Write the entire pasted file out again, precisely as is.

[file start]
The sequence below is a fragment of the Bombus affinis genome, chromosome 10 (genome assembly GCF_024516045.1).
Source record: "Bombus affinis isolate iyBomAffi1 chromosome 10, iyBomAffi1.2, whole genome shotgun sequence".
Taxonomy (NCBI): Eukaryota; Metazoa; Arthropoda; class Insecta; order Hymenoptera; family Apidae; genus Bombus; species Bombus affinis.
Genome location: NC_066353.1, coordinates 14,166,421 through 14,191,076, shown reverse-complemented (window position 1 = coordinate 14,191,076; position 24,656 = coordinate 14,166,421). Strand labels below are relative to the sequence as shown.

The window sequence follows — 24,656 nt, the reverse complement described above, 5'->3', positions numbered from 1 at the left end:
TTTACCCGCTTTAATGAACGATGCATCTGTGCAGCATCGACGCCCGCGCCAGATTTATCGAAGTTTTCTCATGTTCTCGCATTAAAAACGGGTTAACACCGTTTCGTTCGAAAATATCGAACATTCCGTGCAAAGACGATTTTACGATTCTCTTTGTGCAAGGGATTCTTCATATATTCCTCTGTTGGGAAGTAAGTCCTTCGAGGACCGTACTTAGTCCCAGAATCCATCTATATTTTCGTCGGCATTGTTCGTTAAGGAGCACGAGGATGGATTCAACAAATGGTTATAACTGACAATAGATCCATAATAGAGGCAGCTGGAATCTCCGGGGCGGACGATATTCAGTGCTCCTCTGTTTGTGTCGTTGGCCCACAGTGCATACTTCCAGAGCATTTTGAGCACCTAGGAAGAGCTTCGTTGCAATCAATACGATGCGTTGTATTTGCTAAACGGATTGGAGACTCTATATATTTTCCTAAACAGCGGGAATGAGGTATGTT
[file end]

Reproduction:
The sequence below is a fragment of the Bombus affinis genome, chromosome 10 (genome assembly GCF_024516045.1).
Source record: "Bombus affinis isolate iyBomAffi1 chromosome 10, iyBomAffi1.2, whole genome shotgun sequence".
Taxonomy (NCBI): Eukaryota; Metazoa; Arthropoda; class Insecta; order Hymenoptera; family Apidae; genus Bombus; species Bombus affinis.
Genome location: NC_066353.1, coordinates 14,166,421 through 14,191,076, shown reverse-complemented (window position 1 = coordinate 14,191,076; position 24,656 = coordinate 14,166,421). Strand labels below are relative to the sequence as shown.

The window sequence follows — 24,656 nt, the reverse complement described above, 5'->3', positions numbered from 1 at the left end:
TTTACCCGCTTTAATGAACGATGCATCTGTGCAGCATCGACGCCCGCGCCAGATTTATCGAAGTTTTCTCATGTTCTCGCATTAAAAACGGGTTAACACCGTTTCGTTCGAAAATATCGAACATTCCGTGCAAAGACGATTTTACGATTCTCTTTGTGCAAGGGATTCTTCATATATTCCTCTGTTGGGAAGTAAGTCCTTCGAGGACCGTACTTAGTCCCAGAATCCATCTATATTTTCGTCGGCATTGTTCGTTAAGGAGCACGAGGATGGATTCAACAAATGGTTATAACTGACAATAGATCCATAATAGAGGCAGCTGGAATCTCCGGGGCGGACGATATTCAGTGCTCCTCTGTTTGTGTCGTTGGCCCACAGTGCATACTTCCAGAGCATTTTGAGCACCTAGGAAGAGCTTCGTTGCAATCAATACGATGCGTTGTATTTGCTAAACGGATTGGAGACTCTATATATTTTCCTAAACAGCGGGAATGAGGTATGTT